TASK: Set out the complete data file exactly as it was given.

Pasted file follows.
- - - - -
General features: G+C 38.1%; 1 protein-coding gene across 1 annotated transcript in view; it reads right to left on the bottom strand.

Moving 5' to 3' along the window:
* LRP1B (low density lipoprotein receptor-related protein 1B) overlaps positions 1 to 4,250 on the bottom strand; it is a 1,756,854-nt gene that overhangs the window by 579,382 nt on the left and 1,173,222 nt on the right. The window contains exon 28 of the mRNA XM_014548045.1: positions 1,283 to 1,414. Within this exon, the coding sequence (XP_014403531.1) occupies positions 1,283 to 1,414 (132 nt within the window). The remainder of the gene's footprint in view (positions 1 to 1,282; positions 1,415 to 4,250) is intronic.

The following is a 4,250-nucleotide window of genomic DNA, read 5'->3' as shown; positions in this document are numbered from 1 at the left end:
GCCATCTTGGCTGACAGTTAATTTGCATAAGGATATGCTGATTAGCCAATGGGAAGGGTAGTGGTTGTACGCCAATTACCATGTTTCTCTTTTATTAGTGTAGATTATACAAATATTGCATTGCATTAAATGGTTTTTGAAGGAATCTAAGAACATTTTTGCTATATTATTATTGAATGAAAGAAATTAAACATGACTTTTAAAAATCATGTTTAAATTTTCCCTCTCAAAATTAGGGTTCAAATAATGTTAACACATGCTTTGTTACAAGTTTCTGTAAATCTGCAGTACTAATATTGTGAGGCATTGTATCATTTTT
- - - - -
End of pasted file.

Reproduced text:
General features: G+C 38.1%; 1 protein-coding gene across 1 annotated transcript in view; it reads right to left on the bottom strand.

Moving 5' to 3' along the window:
* LRP1B (low density lipoprotein receptor-related protein 1B) overlaps positions 1 to 4,250 on the bottom strand; it is a 1,756,854-nt gene that overhangs the window by 579,382 nt on the left and 1,173,222 nt on the right. The window contains exon 28 of the mRNA XM_014548045.1: positions 1,283 to 1,414. Within this exon, the coding sequence (XP_014403531.1) occupies positions 1,283 to 1,414 (132 nt within the window). The remainder of the gene's footprint in view (positions 1 to 1,282; positions 1,415 to 4,250) is intronic.

The following is a 4,250-nucleotide window of genomic DNA, read 5'->3' as shown; positions in this document are numbered from 1 at the left end:
GCCATCTTGGCTGACAGTTAATTTGCATAAGGATATGCTGATTAGCCAATGGGAAGGGTAGTGGTTGTACGCCAATTACCATGTTTCTCTTTTATTAGTGTAGATTATACAAATATTGCATTGCATTAAATGGTTTTTGAAGGAATCTAAGAACATTTTTGCTATATTATTATTGAATGAAAGAAATTAAACATGACTTTTAAAAATCATGTTTAAATTTTCCCTCTCAAAATTAGGGTTCAAATAATGTTAACACATGCTTTGTTACAAGTTTCTGTAAATCTGCAGTACTAATATTGTGAGGCATTGTATCATTTTT